After nine years of research and billions of dollars of testing ideas, it is obvious that there is no technology or manufacturing process extant or on the horizon, which can bring to the market a practical, economically competitive, lithium-ion battery, which can be used in a power train for an electrified private passenger carrying motor vehicle. Why does the research continue?
My commentary here was prompted by John Petersen’s recent article on this subject, entitled “Lithium-ion Batteries: 9 Years of Price Stagnation“. This article uses experimentally derived numbers, not hype or emotion, to prove its point that the enormous amount of time and money, which has been dedicated to determining whether or not the theoretical conclusion that a lithium-ion battery should have more energy density on a weight-for-weight basis than any system based on nickel or lead electrochemistry, has failed to establish that such a conclusion, even if true, can be used to manufacture a practical device.
Endless announcements that one or another manipulation of, or discovery in, materials science has solved one or another of the problems holding back the production of an economical, durable, reliable, safe, and long lived battery of sufficient energy density and power delivery capability to be used in the electrification of a private passenger carrying motor vehicle have now become, frankly, boring. They all miss the point, which is that no one of them or any combination of them makes enough difference to make a difference.
Small rechargeable lithium-cobalt oxide batteries have been produced commercially since 1990 for use in portable personal electronics. These batteries work well enough and are better enough than other rechargeable batteries of their size and weight to justify selling them for a higher price than the traditional zinc carbon one time use batteries, which they replace.
For the simple reason that the length of time that a battery can deliver a constant power is key to the use of “portable” computers the rechargeable lithium-coablt-oxide battery also became standard for laptop computers where its ability to deliver enough power for longer than a rechargeable nickel metal hydride (NiMH) battery overcame its higher production-not raw materials-cost.
It turned out that NiMH batteries could be scaled up to a sufficient size to be used in a hybrid power train for a small car. But the inability of such batteries to survive deep discharge has eliminated their usefulness for fully electric-all battery-vehicle propulsion. A Toyota prius, for example, can only be driven for a couple of miles at any useful speed if it is operating on battery power alone.
The lithium-ion battery was developed before the NiMH battery, yet it has not yet been incorporated into a mass-produced hybrid vehicle power train. Why not? The answer is that the scaling up of lithium-ion batteries gives inconsistent results, and this type of result cannot be used as the basis of a mass produced technology. The risk of failure is too high either for safety or investment.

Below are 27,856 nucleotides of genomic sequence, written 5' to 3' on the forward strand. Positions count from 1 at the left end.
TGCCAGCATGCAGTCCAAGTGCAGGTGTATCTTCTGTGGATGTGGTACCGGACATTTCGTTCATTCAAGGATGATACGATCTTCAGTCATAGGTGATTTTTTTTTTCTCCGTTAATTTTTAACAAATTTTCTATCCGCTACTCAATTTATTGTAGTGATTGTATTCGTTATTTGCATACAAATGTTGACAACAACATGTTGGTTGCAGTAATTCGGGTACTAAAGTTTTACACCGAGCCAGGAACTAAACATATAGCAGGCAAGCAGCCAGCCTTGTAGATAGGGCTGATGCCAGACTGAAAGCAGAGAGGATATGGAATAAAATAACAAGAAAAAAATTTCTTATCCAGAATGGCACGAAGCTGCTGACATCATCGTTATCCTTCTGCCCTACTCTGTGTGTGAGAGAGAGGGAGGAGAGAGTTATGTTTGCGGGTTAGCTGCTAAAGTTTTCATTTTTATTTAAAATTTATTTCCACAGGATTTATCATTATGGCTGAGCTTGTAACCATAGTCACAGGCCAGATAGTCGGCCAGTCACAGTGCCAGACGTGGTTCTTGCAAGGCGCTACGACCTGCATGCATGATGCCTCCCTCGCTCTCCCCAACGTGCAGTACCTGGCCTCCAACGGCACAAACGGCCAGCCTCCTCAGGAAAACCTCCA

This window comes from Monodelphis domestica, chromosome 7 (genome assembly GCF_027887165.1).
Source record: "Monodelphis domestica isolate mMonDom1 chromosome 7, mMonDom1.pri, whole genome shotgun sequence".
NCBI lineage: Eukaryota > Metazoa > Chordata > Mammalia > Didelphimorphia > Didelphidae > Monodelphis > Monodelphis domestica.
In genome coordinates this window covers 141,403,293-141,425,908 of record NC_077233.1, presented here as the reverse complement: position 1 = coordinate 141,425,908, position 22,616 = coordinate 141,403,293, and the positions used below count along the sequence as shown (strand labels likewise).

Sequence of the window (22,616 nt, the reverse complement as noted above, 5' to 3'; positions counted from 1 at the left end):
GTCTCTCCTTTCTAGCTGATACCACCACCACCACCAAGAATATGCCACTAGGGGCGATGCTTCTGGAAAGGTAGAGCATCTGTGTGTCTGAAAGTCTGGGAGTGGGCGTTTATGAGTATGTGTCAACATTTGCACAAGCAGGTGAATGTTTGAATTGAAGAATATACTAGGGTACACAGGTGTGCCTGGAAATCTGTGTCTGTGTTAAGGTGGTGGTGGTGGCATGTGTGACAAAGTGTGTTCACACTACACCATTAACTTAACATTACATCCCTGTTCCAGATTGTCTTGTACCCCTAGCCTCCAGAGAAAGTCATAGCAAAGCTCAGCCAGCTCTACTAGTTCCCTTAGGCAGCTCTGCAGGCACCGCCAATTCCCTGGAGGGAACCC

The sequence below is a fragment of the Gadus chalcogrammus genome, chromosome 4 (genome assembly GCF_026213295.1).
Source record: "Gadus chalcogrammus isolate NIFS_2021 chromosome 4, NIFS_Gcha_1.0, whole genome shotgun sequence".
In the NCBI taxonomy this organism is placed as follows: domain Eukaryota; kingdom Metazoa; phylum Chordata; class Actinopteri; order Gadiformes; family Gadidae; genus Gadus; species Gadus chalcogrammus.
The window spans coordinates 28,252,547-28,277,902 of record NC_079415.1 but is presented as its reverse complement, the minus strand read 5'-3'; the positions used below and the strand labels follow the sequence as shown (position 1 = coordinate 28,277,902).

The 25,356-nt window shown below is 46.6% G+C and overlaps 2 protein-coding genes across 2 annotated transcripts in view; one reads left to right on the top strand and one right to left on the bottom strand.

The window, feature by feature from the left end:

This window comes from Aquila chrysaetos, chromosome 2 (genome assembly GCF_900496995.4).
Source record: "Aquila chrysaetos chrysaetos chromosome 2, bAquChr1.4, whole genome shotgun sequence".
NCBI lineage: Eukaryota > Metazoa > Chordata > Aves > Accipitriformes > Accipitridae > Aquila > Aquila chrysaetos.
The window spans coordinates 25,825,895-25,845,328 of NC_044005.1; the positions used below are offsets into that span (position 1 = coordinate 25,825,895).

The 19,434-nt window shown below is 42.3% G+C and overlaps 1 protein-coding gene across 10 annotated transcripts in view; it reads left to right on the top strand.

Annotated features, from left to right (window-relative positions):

The answer to this inconsistency in most technologies would be to put the technology on the shelf until the problems can be resolved, if ever. In a world with unlimited wealth, continued trial and error might even be a good idea.
But we do not live in a world of unlimited wealth, nor in one of unlimited engineering and scientific talent.
It is time to put a limit on the the manpower and money that has been used to try and find a practical solution to the electrification of cars by onboard rechargeable batteries.
Fuel cells don’t work either because present technology is severely limited by natural resource availability.
The practical and economic answer is to use lead-acid batteries for the bulk of vehicle electrification, NiMH batteries for longer range and power in a hybrid configuration, and lithium-ion for high performance or where price is not an object.
I have come to this conclusion through reasoning based on experimentally derived numbers, because as the philosopher said, reasoning based on any other basis is sophistry and illusion.
Wow, you say it can’t be done….yet the automakers have already been doing it. Ford’s E-ka, Nissan Altra EV started us off on Lithium EVs years ago. The question is no longer can it be done but when. Lithium batteries are struggling for EV’s due to a couple of reasons…no one is making them in the large format needed for EV’s in any sort of quantity, nor will they until the production volume of EV’s looks promising enough to sustain large scale production. The reliability issues are understood, and have been addressed, with chemistry choices, with cell construction, and with balancing and control electronics…..they are as safe or safer than the Internal Combustion/ fossil fuel vehicles urrently on the road. Useable Energy densities are approaching par with gasoline as a storage media…
It’s easy to criticise from the outside….but please know your subject matter before doing so.
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